CHARLESTON, W.Va. — Senator Patricia Rucker, R-Jefferson, is introducing legislation that could let state government take the lead on big tourism projects in small towns.
The twist is that those small towns might not be interested in allowing the state to override their local authority.
The project most likely to be affected by the bill, which is being introduced this week, is Hill Top House, a $139 million hotel renovation project that has been discussed for a decade in Harpers Ferry.
Rucker announced the bill on Saturday in Jefferson County and discussed it again on Monday with MetroNews.
“I made the point that we have an incredible opportunity to advance tourism and that tourism is especially important for my district of Jefferson and Berkeley County,” Rucker said.
The West Virginia Tourism Development District Act is also sponsored by Senate Judiciary Chairman Charles Trump, R-Morgan, and Senate Finance Chairman Craig Blair, R-Berkeley, both representing Eastern Panhandle constituents, as well as Senator Randy Smith, R-Tucker.
The mayor of Harpers Ferry isn’t happy.
“It’s definitely an overreach of the state to come in and tell us what to do,” said Harpers Ferry Mayor Wayne Bishop. “The people of the town are appalled.”
Hill Top House first opened in 1889, burned down twice and reopened twice and continued until 2007 when the current ownership group, SWaN Investors, bought it and closed it because of poor structural integrity.
In 2009, the SWaN investors announced intention of rebuilding and reopening the hotel.
Since then, the project has progressed only on paper.
In 2017, a new zoning overlay district was created by Harpers Ferry elected officials. The Promontory Overlay District Ordinance is the existing legal guide for how Hill Top House would exist within the residential neighborhoods of Harpers Ferry.
After that, SWaN provided more detailed plans for what would be required to make the development and its financing work. Those revised plans were presented in 2018 and remain the subject of debate.
They include matters like water rates, sewer rates, building permit fees, review fees and a number of other issues such as whether the town of Harpers Ferry would give up the right to stop work orders or noise ordinances.
The biggest issue right now is the streets around the hotel. The developers propose using not only the land where the hotel now sits but surrounding properties also under their ownership too. Doing so would make the development a cohesive hospitality destination.
But because Hill Top House is in a residential area, the streets surrounding it are public property.
Some, like a proposed realignment of Columbia Street, are actual roads used by pedestrians and vehicles. The others, like a portion of East Ridge Street, are “paper streets,” meaning they were mapped out on a town grid in the 1800s but have not been built.
The Hill Top House developers want to buy the streets, saying there is some precedent for doing so. Town leaders prefer long-term leasing, maybe 50 or 100 years.
“They want our land. They want our public land,” Mayor Bishop said on the telephone with MetroNews.
“What they want is, they want the continuity of owning all that land. I don’t believe there’s ever been the appetite in our town to do all of that.”
Moving the project forward, said Mayor Bishop, should be a matter of submitting a project design to the local board of zoning appeals.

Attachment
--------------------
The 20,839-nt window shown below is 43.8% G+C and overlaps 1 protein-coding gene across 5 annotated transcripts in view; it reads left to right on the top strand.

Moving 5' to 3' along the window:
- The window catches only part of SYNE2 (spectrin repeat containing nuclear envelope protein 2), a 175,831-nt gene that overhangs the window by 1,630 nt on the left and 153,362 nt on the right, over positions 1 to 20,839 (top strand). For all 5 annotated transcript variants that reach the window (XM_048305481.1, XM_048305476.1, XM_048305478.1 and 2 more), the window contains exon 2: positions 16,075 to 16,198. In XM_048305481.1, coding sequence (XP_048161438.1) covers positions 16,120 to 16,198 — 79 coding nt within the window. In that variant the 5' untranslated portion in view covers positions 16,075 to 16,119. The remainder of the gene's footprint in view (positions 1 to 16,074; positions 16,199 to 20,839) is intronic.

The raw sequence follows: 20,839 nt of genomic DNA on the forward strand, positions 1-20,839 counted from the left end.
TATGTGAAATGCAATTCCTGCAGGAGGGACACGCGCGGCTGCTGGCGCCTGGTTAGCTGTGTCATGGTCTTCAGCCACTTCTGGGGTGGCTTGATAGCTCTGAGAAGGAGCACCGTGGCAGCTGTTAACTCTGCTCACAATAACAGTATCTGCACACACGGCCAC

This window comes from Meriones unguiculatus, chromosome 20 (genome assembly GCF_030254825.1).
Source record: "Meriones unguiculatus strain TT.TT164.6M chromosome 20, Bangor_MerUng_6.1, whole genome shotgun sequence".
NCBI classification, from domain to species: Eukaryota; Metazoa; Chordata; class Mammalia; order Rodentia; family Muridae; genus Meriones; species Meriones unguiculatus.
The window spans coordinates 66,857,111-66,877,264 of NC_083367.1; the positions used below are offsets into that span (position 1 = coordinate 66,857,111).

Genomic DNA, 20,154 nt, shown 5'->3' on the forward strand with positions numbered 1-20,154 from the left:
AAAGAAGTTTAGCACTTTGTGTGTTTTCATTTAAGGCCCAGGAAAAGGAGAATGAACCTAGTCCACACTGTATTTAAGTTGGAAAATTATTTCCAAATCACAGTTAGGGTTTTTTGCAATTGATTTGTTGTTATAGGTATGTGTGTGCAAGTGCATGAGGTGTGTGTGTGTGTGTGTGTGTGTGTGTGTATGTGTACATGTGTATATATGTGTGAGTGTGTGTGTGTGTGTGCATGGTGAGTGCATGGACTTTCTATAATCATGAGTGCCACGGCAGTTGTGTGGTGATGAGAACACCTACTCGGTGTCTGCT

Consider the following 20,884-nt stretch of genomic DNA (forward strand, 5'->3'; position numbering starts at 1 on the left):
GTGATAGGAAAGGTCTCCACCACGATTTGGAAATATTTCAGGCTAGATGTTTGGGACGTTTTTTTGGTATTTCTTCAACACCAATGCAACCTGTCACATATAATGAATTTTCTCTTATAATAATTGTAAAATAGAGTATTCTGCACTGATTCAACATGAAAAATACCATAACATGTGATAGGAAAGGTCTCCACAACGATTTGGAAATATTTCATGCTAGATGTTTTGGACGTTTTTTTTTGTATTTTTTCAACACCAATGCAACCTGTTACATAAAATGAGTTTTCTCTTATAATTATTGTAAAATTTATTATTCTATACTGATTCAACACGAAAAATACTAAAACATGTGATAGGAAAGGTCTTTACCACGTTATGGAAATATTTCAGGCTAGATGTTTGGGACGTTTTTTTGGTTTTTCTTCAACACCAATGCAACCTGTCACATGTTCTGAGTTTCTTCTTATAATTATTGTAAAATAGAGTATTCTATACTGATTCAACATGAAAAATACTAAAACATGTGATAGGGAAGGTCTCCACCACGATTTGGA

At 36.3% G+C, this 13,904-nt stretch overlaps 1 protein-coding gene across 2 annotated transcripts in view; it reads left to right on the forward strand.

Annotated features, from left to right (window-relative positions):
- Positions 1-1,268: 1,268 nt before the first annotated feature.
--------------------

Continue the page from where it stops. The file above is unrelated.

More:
Instead, he said, “They want the state to come in here. This legislation is to trash our ordinance and our zoning and our whole overlay district and have the state dictate to us where and what it’s going to look like.”
Rucker wants clear progress on the project.
“I will say the vast majority of my constituents fully support the Hill Top House being built,” she said. “It has been over 10 years and things are still not started, so that has led to some frustration.”
She said the legislation is to facilitate large projects that could have effects beyond small town borders. Although Hill Top House is the focus, a handful of other projects around West Virginia also could qualify, now or in the future.
The act would enable the state Development Office to spearhead a project under certain conditions.
The bill would apply to Class IV municipalities of fewer than 2,000 residents. And it would apply to projects with investments of more than $25 million, in historic districts and qualifying for state tourism tax credits, which have their own requirements.
The affected municipalities would retain their local tax base, Rucker pointed out.
Rucker and many of her colleagues in the Senate’s Republican majority frequently discuss the value of local control. But this bill would address big projects affecting the state more broadly than the towns where they’re located, she said.
“This is a situation where we’re talking about really big investment projects and really small municipalities,” she said. “Truly it is a way of facilitating big projects happening that are of great benefit.”
Rucker, a Harpers Ferry resident, drove back home for the announcement of the bill this past weekend. She spoke in front of the Jefferson County Courthouse.
“It’s been really very positive. I was surprised by how positive it has been,” she said. “I’ve received support from my district and also around the state.”
Bishop attended the announcement with growing frustration. He had wanted Rucker to spend more time going over the history of the project at town hall.
“I think people are really appalled to see a development authority would be taking over Harpers Ferry’s zoning and Harper’s Ferry’s codes and laws and ordinances to build this project,” the mayor said.
“Why would someone 350 miles away from here, who has no good information from the town, why would they want to dictate to us how we govern our own municipality? It may be great political theater, but it’s really bad governing.”